But the miracles in the life of Howard Tate were only beginning. Even while he tended to his flock, his longtime producer Jerry Ragovoy had embarked on his own quest to find this same artist whose extraordinary potential had been cut short. “Ever since the late Seventies I had been getting calls from promoters and club owners wanting to book Howard,” Ragovoy recalls. “I tried everything I could think of to find him, but it was as if he’d dropped off the face of the earth.”

But Ragovoy wasn’t the only fan that kept the flame burning for Howard Tate. Philadelphia area DJ Phil Casden had at the same time launched a one-made crusade on his radio show for information leading to the whereabouts of the blues legend. “I grew up on his music,” Casden enthuses. “Anyone who can listen to ‘Get It While You Can’ and not be emotionally moved had better check their batteries. They might be dead.”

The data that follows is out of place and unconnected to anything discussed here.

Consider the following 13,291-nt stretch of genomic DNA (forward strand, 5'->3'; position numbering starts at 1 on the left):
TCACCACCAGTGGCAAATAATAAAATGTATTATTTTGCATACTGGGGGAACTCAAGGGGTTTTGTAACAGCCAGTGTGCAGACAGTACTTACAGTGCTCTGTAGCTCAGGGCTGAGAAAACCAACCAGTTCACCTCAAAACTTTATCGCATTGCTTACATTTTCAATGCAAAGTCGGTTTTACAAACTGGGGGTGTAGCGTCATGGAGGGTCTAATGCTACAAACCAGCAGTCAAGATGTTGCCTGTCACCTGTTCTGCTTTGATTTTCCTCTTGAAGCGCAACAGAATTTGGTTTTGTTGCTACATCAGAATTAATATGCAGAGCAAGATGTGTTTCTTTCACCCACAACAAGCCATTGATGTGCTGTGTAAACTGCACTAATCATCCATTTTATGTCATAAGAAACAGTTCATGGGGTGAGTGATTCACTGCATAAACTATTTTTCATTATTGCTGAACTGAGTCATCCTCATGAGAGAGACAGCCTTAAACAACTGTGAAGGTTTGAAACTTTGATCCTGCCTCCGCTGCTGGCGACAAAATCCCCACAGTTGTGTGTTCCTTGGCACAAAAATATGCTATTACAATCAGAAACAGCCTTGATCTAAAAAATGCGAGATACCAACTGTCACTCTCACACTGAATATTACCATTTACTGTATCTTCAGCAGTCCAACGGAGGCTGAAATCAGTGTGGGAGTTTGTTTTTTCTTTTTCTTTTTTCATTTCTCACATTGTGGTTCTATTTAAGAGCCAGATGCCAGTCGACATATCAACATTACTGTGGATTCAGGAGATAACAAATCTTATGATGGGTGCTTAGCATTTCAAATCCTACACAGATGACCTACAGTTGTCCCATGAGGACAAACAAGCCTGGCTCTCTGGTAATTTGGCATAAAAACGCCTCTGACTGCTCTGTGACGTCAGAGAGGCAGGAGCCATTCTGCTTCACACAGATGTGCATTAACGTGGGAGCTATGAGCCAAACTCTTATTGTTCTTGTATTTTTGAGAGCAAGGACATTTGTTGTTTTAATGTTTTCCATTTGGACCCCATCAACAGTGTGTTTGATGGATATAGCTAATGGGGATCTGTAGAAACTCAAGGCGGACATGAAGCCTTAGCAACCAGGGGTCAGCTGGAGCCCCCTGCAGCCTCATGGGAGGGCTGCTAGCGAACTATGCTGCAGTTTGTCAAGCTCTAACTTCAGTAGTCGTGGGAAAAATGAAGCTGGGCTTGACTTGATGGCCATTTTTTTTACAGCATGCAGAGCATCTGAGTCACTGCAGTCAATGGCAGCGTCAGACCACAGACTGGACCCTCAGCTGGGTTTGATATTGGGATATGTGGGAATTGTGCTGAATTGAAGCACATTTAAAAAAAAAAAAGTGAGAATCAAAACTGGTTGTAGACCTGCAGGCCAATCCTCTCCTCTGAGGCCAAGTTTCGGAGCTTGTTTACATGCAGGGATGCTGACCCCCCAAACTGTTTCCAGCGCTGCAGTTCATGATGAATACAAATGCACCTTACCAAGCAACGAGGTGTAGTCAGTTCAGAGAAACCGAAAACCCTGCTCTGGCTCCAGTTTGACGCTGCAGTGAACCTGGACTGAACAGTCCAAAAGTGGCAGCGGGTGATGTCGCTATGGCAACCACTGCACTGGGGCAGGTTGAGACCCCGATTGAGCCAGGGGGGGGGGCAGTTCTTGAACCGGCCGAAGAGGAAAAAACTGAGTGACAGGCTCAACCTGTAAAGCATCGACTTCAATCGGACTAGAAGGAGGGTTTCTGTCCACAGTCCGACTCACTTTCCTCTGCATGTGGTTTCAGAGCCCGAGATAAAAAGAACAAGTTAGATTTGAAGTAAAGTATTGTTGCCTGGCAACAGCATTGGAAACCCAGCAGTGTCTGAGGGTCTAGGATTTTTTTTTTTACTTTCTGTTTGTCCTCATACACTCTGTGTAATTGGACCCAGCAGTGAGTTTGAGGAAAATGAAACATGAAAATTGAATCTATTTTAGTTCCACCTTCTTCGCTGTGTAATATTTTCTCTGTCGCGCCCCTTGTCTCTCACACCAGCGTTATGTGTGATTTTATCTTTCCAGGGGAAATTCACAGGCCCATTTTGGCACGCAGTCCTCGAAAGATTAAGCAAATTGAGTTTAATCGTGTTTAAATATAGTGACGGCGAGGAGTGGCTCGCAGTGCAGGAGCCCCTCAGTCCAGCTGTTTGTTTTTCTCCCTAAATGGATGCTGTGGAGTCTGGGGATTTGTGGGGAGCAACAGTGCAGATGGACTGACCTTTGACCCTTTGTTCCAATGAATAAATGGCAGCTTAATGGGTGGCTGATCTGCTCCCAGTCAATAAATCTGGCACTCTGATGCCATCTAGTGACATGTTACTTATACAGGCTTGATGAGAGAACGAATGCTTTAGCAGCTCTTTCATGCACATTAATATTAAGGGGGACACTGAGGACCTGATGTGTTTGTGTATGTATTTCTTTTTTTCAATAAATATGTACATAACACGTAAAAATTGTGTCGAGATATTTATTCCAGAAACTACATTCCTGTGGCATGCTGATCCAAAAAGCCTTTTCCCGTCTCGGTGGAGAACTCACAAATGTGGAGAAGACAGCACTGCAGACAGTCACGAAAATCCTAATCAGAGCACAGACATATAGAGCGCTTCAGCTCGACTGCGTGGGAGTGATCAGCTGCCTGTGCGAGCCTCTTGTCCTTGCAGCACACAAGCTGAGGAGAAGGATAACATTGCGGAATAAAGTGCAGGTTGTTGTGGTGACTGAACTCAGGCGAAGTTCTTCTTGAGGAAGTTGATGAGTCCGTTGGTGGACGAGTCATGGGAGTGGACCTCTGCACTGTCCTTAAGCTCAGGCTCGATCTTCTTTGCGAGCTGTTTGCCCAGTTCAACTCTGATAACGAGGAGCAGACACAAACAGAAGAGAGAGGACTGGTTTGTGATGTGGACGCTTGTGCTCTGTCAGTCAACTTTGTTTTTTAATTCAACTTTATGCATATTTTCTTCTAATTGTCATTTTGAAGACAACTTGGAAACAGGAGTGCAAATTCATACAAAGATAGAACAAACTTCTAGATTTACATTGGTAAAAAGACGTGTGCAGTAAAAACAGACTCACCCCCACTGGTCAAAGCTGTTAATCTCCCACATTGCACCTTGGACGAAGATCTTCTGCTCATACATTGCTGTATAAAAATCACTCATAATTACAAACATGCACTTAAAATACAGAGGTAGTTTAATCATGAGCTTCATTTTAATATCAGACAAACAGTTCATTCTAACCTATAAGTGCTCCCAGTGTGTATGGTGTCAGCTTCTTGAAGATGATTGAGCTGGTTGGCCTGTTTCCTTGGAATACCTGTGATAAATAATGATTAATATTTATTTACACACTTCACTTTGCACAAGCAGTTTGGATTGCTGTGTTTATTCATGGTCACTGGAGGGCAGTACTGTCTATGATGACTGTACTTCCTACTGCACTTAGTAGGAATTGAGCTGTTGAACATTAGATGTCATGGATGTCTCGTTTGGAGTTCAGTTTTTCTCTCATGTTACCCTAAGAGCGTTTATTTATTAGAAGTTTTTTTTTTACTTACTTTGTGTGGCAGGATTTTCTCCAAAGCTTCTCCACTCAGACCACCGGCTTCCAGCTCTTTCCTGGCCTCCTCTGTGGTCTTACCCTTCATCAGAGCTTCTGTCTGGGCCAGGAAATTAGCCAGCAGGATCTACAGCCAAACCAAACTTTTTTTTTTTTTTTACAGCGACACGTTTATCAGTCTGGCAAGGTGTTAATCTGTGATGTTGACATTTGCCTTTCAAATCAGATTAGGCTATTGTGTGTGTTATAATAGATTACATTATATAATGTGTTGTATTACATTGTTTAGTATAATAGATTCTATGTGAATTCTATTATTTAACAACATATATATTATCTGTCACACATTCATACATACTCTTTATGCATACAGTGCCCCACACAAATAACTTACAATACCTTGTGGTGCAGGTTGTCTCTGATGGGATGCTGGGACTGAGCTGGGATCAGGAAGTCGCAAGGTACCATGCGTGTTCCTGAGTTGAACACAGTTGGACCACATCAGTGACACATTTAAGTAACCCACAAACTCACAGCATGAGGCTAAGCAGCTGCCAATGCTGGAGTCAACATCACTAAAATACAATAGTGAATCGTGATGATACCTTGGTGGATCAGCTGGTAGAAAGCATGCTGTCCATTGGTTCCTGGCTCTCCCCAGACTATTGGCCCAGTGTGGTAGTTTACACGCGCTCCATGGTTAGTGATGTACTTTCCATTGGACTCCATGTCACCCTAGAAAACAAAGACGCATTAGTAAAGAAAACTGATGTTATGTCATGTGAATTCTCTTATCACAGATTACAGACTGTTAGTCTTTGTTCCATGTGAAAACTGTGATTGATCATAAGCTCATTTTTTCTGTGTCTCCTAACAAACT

It was a conclusion many had already reached about Howard Tate, even as interest and demand for the brilliant blues of this once-forgotten prodigy grew following the 1995 re-release of Get It While You Can. The liner notes of album referred to the artist in the past tense.

But as Mark Twain once quipped, reports